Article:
But the Microverse is functionally an alien dimension, a parallel universe, accessed through the Space Wall in one direction and the Prometheus Pit in the other. Ninety percent of the setting is a direct lift from Star Wars; the other ninety per cent is taken from Kirby's New Gods. (The rest is lovingly ripped off from Flash Gordon.) But it is first and foremost a gigantic hand-wave, a humungous plot device which allows the action-figures-come-to-life fantasy to make rational sense. If a Good Toy Space Knight and a Bad Toy Space Knight are going to have a battle, they need to have a home planet, with politics, and a long standing feud. And the more monumentally epic that feud can be, the better. Princes who have lost their thrones to evil brothers? Sentient planets which can be channelled by the royal family? Characters who literally say "You fiend, you are a traitor to the entire universe?" Scaled down to three point five inches high and fought out on the bedroom rug.
When people talk about the Micronauts, and I hope they still do, they frequently say that the Microverse stuff was great fun; but the earth-based stuff was dull. And certainly, once you have three and a half inch heroes knocking around a five foot ten universe, you are into Land of the Giants territory. Our heroes spend an inordinate amount of time being menaced by gigantic pussy cats and climbing insurmountable kitchen utensils. Mantlo himself said he found those bits wearing.
Some readers, indeed, were offended by the whole toy-connection. We now live in a world where Transformers, Smurfs and even Emojis can be turned into high budget movie franchises -- where Lego Star Wars is its own thing, and a pirate theme park ride has spawned five pirate movies, or at any rate, the same pirate movie five times. So it is hard to remember how strange it seemed to be reading a comic based on some toys (as opposed to playing with some toys based on a comic.) Fans felt a sense of lese majestie. It seemed too much like product placement. It punctured our adolescent pride. See? Comics are just for kids after all.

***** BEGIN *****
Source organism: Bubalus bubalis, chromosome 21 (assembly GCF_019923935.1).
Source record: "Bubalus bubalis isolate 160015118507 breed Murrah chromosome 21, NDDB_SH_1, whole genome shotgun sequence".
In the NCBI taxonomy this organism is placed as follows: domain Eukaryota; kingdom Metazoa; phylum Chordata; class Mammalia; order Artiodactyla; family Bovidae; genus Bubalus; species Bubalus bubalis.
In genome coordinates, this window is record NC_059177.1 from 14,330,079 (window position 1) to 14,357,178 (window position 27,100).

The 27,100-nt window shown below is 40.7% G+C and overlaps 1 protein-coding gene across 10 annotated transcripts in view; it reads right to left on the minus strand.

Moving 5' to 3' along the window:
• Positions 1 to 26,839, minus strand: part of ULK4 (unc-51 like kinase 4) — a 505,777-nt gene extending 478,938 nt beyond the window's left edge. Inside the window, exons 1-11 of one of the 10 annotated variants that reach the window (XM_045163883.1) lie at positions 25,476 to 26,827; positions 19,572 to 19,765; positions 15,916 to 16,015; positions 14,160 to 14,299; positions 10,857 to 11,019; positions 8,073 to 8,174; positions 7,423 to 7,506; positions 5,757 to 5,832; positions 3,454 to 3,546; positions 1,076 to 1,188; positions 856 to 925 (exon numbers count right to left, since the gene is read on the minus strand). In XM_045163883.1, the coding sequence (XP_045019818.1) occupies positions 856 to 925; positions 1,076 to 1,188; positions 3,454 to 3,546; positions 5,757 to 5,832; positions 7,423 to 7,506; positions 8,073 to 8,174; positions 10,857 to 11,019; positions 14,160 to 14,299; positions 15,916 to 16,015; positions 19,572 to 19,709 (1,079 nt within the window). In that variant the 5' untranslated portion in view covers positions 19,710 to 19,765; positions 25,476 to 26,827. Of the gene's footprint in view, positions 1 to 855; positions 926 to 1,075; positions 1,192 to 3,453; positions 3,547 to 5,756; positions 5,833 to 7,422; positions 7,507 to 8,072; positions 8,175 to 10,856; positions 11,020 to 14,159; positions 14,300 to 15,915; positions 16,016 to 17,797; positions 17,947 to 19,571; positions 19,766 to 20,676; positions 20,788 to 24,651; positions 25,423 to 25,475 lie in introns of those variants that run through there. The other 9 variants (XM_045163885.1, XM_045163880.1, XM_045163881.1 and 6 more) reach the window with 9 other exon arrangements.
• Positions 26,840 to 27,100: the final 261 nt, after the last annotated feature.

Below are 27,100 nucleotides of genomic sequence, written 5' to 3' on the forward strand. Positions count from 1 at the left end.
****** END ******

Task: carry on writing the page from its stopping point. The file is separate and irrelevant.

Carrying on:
Not too long after Micronauts; Mantlo wrote Rom: Space Knight, based around an electronic action figure. Shogun Warriors (toy robots) and eventually Transformers and GI Joe followed suit. DC did a He-Man comic for a while, although the He-Man toys came pre-loaded with a back story in a way that Micronauts did not. On each occasion, the fan reaction became proverbial: "When I heard you had made a comic book about a series of kid's plastic toys I really thought you guys had flipped."
But I think it is an indelible part of the magic of the comic, at least for the first dozen issues. The story was bigger because the heroes were smaller. Christopher Milne says that he believed, at some level, that the stuffed bear on the edge of his bed was the same bear that had tried to steal the bees' honey and got stuck down the rabbit hole. Nothing could capture the spirit of '77 better than the idea that your Luke Skywalker action figure was actually -- through some sacramental alchemy -- Luke Skywalker himself. I certainly believed my action figures were both models somehow at the same time real beings. Each time Cyborg kills Muton, the universe is really being saved all over again.
Ritual and magic and drama and play are part of the same continuum. What if your toy heroes were real heroes and your toy space ships were real spaceships? And what, incidentally, if your Dad became a superhero?